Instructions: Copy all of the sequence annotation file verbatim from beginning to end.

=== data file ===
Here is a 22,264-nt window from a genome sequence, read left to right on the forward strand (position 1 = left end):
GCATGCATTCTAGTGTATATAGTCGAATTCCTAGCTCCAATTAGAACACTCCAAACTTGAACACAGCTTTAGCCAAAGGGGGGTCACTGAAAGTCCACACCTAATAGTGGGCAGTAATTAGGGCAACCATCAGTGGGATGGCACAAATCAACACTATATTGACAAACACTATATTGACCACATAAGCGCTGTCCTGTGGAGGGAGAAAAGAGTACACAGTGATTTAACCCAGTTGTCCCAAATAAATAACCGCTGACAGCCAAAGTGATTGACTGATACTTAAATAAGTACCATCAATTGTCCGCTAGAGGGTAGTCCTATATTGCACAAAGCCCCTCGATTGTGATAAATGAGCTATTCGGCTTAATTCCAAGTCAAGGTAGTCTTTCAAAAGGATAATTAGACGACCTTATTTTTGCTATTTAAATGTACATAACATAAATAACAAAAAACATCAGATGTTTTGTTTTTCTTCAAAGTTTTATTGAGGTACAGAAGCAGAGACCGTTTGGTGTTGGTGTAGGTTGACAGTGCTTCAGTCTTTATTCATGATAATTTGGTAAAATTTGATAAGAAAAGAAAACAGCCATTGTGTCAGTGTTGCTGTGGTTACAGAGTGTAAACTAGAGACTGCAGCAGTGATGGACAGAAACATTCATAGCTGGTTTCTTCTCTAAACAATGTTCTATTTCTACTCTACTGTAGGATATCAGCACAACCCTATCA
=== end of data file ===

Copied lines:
Here is a 22,264-nt window from a genome sequence, read left to right on the forward strand (position 1 = left end):
GCATGCATTCTAGTGTATATAGTCGAATTCCTAGCTCCAATTAGAACACTCCAAACTTGAACACAGCTTTAGCCAAAGGGGGGTCACTGAAAGTCCACACCTAATAGTGGGCAGTAATTAGGGCAACCATCAGTGGGATGGCACAAATCAACACTATATTGACAAACACTATATTGACCACATAAGCGCTGTCCTGTGGAGGGAGAAAAGAGTACACAGTGATTTAACCCAGTTGTCCCAAATAAATAACCGCTGACAGCCAAAGTGATTGACTGATACTTAAATAAGTACCATCAATTGTCCGCTAGAGGGTAGTCCTATATTGCACAAAGCCCCTCGATTGTGATAAATGAGCTATTCGGCTTAATTCCAAGTCAAGGTAGTCTTTCAAAAGGATAATTAGACGACCTTATTTTTGCTATTTAAATGTACATAACATAAATAACAAAAAACATCAGATGTTTTGTTTTTCTTCAAAGTTTTATTGAGGTACAGAAGCAGAGACCGTTTGGTGTTGGTGTAGGTTGACAGTGCTTCAGTCTTTATTCATGATAATTTGGTAAAATTTGATAAGAAAAGAAAACAGCCATTGTGTCAGTGTTGCTGTGGTTACAGAGTGTAAACTAGAGACTGCAGCAGTGATGGACAGAAACATTCATAGCTGGTTTCTTCTCTAAACAATGTTCTATTTCTACTCTACTGTAGGATATCAGCACAACCCTATCA